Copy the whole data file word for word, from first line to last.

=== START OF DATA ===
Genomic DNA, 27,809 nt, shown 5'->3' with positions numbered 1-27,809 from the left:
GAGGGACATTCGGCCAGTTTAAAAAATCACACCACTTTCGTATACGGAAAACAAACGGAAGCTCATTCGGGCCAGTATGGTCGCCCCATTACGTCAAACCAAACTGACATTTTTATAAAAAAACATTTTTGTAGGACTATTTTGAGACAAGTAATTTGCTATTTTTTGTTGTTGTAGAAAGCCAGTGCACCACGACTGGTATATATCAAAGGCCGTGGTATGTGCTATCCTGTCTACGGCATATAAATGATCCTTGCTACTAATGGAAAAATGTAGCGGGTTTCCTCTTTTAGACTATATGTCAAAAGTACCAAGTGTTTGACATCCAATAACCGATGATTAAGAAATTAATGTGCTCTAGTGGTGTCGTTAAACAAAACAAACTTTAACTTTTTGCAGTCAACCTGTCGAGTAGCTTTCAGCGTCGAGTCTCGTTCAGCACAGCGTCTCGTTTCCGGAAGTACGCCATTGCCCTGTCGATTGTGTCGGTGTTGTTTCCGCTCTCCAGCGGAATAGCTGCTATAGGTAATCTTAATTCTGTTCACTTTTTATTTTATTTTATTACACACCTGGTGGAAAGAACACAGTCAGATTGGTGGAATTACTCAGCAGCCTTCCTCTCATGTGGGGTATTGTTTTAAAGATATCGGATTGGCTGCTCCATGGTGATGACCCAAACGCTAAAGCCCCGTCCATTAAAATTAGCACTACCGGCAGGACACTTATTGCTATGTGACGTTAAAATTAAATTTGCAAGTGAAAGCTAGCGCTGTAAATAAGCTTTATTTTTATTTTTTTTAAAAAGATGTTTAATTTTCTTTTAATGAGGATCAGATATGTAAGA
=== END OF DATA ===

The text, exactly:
Genomic DNA, 27,809 nt, shown 5'->3' with positions numbered 1-27,809 from the left:
GAGGGACATTCGGCCAGTTTAAAAAATCACACCACTTTCGTATACGGAAAACAAACGGAAGCTCATTCGGGCCAGTATGGTCGCCCCATTACGTCAAACCAAACTGACATTTTTATAAAAAAACATTTTTGTAGGACTATTTTGAGACAAGTAATTTGCTATTTTTTGTTGTTGTAGAAAGCCAGTGCACCACGACTGGTATATATCAAAGGCCGTGGTATGTGCTATCCTGTCTACGGCATATAAATGATCCTTGCTACTAATGGAAAAATGTAGCGGGTTTCCTCTTTTAGACTATATGTCAAAAGTACCAAGTGTTTGACATCCAATAACCGATGATTAAGAAATTAATGTGCTCTAGTGGTGTCGTTAAACAAAACAAACTTTAACTTTTTGCAGTCAACCTGTCGAGTAGCTTTCAGCGTCGAGTCTCGTTCAGCACAGCGTCTCGTTTCCGGAAGTACGCCATTGCCCTGTCGATTGTGTCGGTGTTGTTTCCGCTCTCCAGCGGAATAGCTGCTATAGGTAATCTTAATTCTGTTCACTTTTTATTTTATTTTATTACACACCTGGTGGAAAGAACACAGTCAGATTGGTGGAATTACTCAGCAGCCTTCCTCTCATGTGGGGTATTGTTTTAAAGATATCGGATTGGCTGCTCCATGGTGATGACCCAAACGCTAAAGCCCCGTCCATTAAAATTAGCACTACCGGCAGGACACTTATTGCTATGTGACGTTAAAATTAAATTTGCAAGTGAAAGCTAGCGCTGTAAATAAGCTTTATTTTTATTTTTTTTAAAAAGATGTTTAATTTTCTTTTAATGAGGATCAGATATGTAAGA